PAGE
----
What’s working so well for them is something that’s rare in sports: They’re always together. They hammer out monster sessions in their pain cave at their home in London, and then fly to their favorite training destination in Lanzarote to put in the big blocks. They don’t swim nearly as often as they used to—maybe five hours a week these days—but it helps that Charles-Barclay’s husband is one of the few people in the world who can keep up with her in the water. Throughout every session, Reece is there to study, learn, tweak, and advise. There’s no way to hide how she’s feeling—physically or mentally—which gives Reece the ability to make daily adjustments to her program.
“I’ve grown to understand Lucy—the athlete—sometimes more than she knows herself,” Reece says. “And we’re learning from each other’s mistakes as we go, but thankfully those mistakes have been few and far between. We’ve both been highly competitive athletes since we were kids, so we’ve had a lot of time to learn what works and doesn’t work in sport.”
It’s a unique athlete-coach relationship that seldom goes swimmingly in other cases, but Team Charles-Barclay is firing on all cylinders and continues to get stronger. It took Charles-Barclay just 38 months to go from finishing her first triathlon to finishing second at the Ironman World Championship—a title she’s now earned two years in a row. Her time of 8:36:24 from last year is the second-fastest in race history, and she and her coach are only just starting to figure this triathlon thing out.
Lucy Charles-Barclay’s Rival
Charles-Barclay’s circumstances couldn’t contrast more from those of the woman who stands between her and an Ironman world title. Daniela Ryf is a finely-tuned triathlon veteran, trained by the most successful coach in the sport’s relatively brief history. She’s far from a fish in the water, but she’s an absolute thoroughbred on dry land. The combination of Ryf and coach Brett Sutton have produced eight world titles to date (four in Kona and four at the Ironman 70.3 World Championship). At only 32-years-old, she’s not going away anytime soon, and that might be a blessing for Charles-Barclay.
“It’s good to have in the back of your mind that there’s someone out there faster; someone working just as hard as you,” she says. “It helps me not to take an easy session when I should be working hard.”
It also helps to have a coach who can prescribe an easy session when it’s necessary. The biggest problem for most athletes of Charles-Barclay’s caliber is pushing through when they should be pulling back. That was most certainly true of Chrissie Wellington, the woman who currently lays claim to the title of greatest British triathlete of all-time. It’s a title Charles-Barclay certainly wouldn’t mind assuming, but she’s not really motivated by history. Wellington progressed the sport to the point that an athlete as dominant as Ryf could come along, and Charles-Barclay hopes her current rival can push her to redefine what a woman can do in Ironman.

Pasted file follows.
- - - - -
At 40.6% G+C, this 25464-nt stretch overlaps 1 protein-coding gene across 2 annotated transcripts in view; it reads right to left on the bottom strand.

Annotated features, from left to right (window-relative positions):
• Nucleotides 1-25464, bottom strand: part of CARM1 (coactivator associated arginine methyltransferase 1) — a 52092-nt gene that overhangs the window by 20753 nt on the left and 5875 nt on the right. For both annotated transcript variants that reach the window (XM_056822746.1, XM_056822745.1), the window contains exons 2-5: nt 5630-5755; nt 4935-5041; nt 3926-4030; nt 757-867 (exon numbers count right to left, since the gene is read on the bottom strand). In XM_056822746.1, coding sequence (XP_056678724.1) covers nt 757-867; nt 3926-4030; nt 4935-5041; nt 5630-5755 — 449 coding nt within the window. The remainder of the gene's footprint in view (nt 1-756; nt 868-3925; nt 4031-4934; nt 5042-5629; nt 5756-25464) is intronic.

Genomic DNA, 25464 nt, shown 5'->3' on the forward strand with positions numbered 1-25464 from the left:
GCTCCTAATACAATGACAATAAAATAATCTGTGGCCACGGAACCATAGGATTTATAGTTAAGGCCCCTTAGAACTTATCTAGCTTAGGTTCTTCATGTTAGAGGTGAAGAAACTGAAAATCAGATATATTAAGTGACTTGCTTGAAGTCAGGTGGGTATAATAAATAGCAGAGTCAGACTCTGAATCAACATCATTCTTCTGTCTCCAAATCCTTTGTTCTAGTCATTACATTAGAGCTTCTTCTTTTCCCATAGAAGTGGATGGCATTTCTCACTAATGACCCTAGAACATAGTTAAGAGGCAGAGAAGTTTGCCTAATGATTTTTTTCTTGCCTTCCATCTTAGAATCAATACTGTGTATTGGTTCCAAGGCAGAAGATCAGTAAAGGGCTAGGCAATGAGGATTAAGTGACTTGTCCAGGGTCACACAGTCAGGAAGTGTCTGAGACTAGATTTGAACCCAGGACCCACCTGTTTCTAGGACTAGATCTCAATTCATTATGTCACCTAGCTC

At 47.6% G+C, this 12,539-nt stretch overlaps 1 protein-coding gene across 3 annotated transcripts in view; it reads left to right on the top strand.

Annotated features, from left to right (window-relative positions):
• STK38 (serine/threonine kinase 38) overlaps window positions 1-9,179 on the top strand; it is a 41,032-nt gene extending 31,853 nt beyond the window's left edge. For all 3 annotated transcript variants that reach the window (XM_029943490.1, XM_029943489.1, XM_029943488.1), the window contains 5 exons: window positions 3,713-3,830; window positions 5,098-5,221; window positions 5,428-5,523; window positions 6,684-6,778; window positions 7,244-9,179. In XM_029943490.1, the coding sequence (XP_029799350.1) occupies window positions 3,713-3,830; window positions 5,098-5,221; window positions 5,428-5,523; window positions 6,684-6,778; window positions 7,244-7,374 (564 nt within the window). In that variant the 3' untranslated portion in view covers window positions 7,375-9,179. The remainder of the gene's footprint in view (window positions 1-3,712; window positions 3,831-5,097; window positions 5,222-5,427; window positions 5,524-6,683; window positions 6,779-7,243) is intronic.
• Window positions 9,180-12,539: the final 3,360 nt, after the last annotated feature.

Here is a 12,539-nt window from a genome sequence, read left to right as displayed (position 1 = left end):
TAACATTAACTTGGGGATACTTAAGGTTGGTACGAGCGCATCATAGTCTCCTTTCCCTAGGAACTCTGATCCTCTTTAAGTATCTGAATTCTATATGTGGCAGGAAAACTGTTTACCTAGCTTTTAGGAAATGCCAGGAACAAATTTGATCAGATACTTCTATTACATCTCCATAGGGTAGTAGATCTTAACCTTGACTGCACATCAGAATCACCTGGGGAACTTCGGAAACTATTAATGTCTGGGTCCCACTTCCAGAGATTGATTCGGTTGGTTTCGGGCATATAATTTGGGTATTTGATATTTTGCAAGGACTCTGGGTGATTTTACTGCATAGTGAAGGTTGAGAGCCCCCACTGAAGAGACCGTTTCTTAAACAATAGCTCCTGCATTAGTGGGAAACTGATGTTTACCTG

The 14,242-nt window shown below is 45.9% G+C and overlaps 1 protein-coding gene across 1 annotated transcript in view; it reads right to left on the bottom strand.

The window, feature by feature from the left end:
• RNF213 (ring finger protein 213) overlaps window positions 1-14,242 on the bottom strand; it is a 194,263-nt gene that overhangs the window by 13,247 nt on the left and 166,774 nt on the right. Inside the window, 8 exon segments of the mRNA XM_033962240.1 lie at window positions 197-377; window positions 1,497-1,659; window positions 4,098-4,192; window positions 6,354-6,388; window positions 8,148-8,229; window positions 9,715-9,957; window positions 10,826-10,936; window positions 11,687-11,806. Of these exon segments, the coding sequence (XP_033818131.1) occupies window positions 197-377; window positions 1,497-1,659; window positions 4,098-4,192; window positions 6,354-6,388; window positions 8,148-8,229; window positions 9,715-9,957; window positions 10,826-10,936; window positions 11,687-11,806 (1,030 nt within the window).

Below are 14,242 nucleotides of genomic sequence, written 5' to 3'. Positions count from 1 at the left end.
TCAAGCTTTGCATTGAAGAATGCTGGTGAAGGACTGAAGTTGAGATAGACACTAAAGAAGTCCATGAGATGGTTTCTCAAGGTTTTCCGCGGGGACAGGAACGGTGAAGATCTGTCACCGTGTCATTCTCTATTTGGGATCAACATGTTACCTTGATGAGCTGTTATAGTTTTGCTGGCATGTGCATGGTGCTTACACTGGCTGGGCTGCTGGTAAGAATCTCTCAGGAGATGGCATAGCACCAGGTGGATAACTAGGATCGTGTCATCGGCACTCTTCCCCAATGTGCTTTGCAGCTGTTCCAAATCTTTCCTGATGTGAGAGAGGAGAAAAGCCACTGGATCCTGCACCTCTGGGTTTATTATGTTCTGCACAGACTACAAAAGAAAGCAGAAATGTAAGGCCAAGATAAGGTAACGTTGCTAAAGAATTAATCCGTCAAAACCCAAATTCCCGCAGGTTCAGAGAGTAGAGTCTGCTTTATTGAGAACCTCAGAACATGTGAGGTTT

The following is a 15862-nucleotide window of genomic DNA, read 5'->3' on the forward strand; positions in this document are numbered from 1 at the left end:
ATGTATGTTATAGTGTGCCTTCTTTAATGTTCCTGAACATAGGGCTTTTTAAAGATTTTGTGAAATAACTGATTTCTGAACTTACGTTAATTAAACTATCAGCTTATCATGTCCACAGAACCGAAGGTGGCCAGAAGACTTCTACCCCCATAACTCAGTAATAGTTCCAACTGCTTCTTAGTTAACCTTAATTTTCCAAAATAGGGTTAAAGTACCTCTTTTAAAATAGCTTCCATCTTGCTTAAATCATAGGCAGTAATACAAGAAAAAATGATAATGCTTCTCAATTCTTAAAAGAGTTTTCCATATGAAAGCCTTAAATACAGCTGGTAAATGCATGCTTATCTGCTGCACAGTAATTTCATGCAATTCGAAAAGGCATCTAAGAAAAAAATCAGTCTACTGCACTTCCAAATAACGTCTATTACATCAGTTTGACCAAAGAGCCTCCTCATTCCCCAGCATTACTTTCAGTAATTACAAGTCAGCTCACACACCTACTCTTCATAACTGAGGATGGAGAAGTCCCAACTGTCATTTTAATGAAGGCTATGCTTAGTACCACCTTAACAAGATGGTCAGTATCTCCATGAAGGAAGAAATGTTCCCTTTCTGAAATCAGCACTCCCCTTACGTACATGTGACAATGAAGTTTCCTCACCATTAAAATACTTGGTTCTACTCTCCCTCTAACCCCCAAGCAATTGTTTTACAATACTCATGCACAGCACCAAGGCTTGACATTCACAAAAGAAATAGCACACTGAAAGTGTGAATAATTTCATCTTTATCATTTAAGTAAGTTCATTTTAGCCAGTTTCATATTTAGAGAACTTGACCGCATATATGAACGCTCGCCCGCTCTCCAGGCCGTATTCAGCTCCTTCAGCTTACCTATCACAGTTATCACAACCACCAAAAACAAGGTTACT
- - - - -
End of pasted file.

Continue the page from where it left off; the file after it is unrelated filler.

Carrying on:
But first she simply needs to run faster. Her rapid development as a cyclist has been extraordinary. Sure she lost 12 minutes to Ryf on the bike in Kona last year, but the Swiss superstar has been an elite cyclist for nearly 15 years. Only five years after buying her first real bike, Charles-Barclay has already separated herself from the rest of the pack on two wheels. Her bike split of 4:38:10 from last year is the second-fastest in race history and is as fast as the men were riding up until a few years ago. And she’s only getting faster. Couple that with the swim advantage she’s sure to have over Ryf for the rest of their respective careers, and we might finally see a race on the marathon before Ryf retires.
“It can be quite disheartening to be overtaken. In the beginning, that was the biggest drawback of being a swimmer,” Charles-Barclay says. “But the benefit of coming from an elite swimming background is that the endurance engine is already there. As my bike and run legs get stronger, triathlon is becoming a lot more fun. It means I get to be in the driver’s seat from the gun, and that’s how I like to race.”
Leading on Land
Back in South Africa, the story on this day has nothing to do with Charles-Barclay’s aquatic aptitude. The narrow lead she enjoys out of the Indian Ocean, particularly after the swim is shortened to one mile due to rough conditions, is trivial in the bigger picture. This race is all about the run. There’s something different about the way she’s moving; there’s a flow to her gait that wasn’t there before. It’s rhythmic—like watching a good swimmer slice through water. She finishes the marathon in less than three hours for the first time ever, en route to her second consecutive Ironman African Championship. With more than a decade of prime racing years ahead of her, it appears the swimming wunderkind is just beginning to scratch the surface of what she’s capable of on dry land.
It’s enough to make even the greatest swimmers in the world take notice. “She has a rare talent,” Payne says of her former rival. “There aren’t many people in the world with that kind of natural ability in the water and on land.”